Revisiting Taxation of onshore and offshore POGOs

Revisiting Taxation of onshore and offshore POGOs

By: Laurice Claire C. Penamente


News reports have sparked renewed public interest in Philippine Offshore Gaming Operators (POGOs) and have raised questions on the applicable tax compliance requirements and tax regime for POGOs.

revisiting taxation of onshore and offshore pogos

POGOs, based onshore or offshore, are entities duly licensed by the Philippine Amusement and Gaming Corporation (PAGCOR) to provide and participate in offshore gaming services.  In the case of offshore or foreign-based POGOs, they are licensed to engage the services of PAGCOR-accredited service providers for online gaming activities.

The tax authorities have previously issued rules on the taxation of POGOs.  

In 2017, the BIR issued Revenue Memorandum Circular (RMC) No. 102-17 clarifying the classification and applicable taxes for POGOs and their service providers.

Under RMC No. 102-17, POGO taxpayers can either be a Licensee or Other Entity.  A Licensee refers to a POGO duly licensed and authorized by PAGCOR to provide offshore gaming services.  On the other hand, Other Entity refers to a POGO Licensee or any other business entity duly licensed and authorized by PAGCOR to provide a particular or specific component of the offshore gaming activities to the POGO.

Regardless of the classification, the income of POGO from gaming activities are subject to five percent (5%) franchise tax.  Income from gaming activities means gross gaming receipts/earnings, or the agreed or pre-determined minimum monthly revenues or income from gaming operations, whichever is higher.  The 5% franchise tax is in lieu of all other taxes.

Income of POGO from non-gaming operations, on the other hand, are subject to the normal income tax, value added tax and other applicable taxes. 

If the Licensee or Other Entity derives income from gaming and non-gaming operations, income from gaming operations shall be subject to the 5% franchise tax whereas income from non-gaming activities will be subject to the normal income tax, value added tax, and other applicable taxes.

RMC No. 102-17 also required POGOs to file applicable tax returns and information returns on or before their due dates, pay the correct internal revenue taxes, keep books of accounts and other accounting or business records, and register the business at the Revenue District Office (RDO) of the BIR having jurisdiction over their principal place of business or head office.

On the registration of POGOs with the BIR, the BIR issued RMC No. 078-18 in 2018 providing guidelines on the registration requirements of POGOs and their service providers.  Under the RMC, POGOs and service providers are required to register with the BIR on or before the commencement of business, before payment of any tax due, or before or upon filing of any applicable tax return, statement or declaration as required by the Tax Code, as amended, whichever comes earlier.  The RMC defined commencement of business as thirty (30) days from the first sale transaction or from issuance of the Mayor’s Permit/Professional Tax Receipt by the local government or issuance of the Securities and Exchange Commission of the Certificate of Registration, whichever comes earlier.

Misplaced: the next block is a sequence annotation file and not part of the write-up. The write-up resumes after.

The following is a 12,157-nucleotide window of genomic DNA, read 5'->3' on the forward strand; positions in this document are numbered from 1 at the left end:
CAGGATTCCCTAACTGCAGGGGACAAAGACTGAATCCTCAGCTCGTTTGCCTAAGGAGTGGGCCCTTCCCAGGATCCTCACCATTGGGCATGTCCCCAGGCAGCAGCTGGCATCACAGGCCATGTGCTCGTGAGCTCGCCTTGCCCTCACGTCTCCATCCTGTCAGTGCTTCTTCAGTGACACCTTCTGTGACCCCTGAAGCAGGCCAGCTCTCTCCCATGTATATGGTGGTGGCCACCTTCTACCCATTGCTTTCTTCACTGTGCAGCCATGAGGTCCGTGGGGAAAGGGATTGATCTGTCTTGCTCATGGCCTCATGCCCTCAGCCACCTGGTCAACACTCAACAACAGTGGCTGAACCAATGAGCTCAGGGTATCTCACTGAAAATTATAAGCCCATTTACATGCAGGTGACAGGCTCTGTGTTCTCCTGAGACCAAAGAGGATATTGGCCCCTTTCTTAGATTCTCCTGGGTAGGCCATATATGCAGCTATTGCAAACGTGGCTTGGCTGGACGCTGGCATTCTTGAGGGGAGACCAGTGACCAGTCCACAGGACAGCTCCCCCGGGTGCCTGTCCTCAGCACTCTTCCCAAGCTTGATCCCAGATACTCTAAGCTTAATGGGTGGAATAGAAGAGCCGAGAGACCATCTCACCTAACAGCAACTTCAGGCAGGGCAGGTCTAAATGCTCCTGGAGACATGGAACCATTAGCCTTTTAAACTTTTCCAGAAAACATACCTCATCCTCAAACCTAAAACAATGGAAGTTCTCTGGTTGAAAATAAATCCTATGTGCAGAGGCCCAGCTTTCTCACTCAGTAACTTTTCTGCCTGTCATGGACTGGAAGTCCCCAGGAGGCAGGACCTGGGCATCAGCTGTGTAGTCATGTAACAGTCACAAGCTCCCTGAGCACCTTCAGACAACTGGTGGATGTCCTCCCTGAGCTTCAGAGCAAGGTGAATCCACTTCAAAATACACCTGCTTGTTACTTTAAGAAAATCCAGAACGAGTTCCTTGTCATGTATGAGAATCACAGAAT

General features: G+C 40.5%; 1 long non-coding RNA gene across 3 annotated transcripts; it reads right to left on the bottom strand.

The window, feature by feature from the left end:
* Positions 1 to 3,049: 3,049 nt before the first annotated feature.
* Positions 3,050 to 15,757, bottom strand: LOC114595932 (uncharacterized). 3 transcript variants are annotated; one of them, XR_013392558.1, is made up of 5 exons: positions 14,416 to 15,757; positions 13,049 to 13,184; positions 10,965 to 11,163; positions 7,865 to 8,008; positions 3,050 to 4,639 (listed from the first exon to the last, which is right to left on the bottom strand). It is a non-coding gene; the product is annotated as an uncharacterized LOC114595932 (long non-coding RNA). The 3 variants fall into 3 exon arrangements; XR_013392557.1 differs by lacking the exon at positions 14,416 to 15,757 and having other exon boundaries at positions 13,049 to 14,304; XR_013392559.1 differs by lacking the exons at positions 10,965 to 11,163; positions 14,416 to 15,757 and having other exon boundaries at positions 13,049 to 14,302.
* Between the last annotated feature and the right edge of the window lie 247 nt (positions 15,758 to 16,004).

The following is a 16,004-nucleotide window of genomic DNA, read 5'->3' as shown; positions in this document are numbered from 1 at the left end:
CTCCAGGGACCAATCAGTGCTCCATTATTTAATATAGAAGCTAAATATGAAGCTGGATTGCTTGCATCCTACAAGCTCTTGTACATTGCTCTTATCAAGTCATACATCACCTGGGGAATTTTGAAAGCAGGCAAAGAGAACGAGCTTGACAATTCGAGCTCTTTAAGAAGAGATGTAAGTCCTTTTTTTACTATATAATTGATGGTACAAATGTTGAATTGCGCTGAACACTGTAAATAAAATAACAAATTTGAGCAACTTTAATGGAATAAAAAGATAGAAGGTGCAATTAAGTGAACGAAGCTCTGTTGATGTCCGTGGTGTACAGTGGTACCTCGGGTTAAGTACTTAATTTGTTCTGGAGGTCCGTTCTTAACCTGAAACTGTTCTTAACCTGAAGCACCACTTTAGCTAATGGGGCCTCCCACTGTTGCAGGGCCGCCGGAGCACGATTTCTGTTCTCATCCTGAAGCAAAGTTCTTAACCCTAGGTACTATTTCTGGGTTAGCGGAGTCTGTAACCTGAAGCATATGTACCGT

In an interesting development, there is an initiative in the House of Representatives to introduce the five percent (5%) franchise tax on POGOs into the Tax Code.  This is because currently, the 5% franchise tax is not mentioned in the Tax Code and the basis for imposing the same is the franchise granted to POGOs.  The House Bill, House Bill No. 5267, also seeks to introduce a specific tax rate for alien individuals employed and assigned by offshore POGOs to the Philippines.  

Laurice Claire C. Penamente is an Assistant Manager from the Tax Group of KPMG R.G. Manabat & Co. (KPMG RGM&Co.), the Philippine member firm of KPMG International. KPMG RGM&Co. has been recognized as a Tier 1 tax practice and Tier 1 transfer pricing practice by the International Tax Review.

This article is for general information purposes only and should not be considered as professional advice to a specific issue or entity.

The views and opinions expressed herein are those of the author and do not necessarily represent the views and opinions of KPMG International or KPMG RGM&Co. For comments or inquiries, please email or

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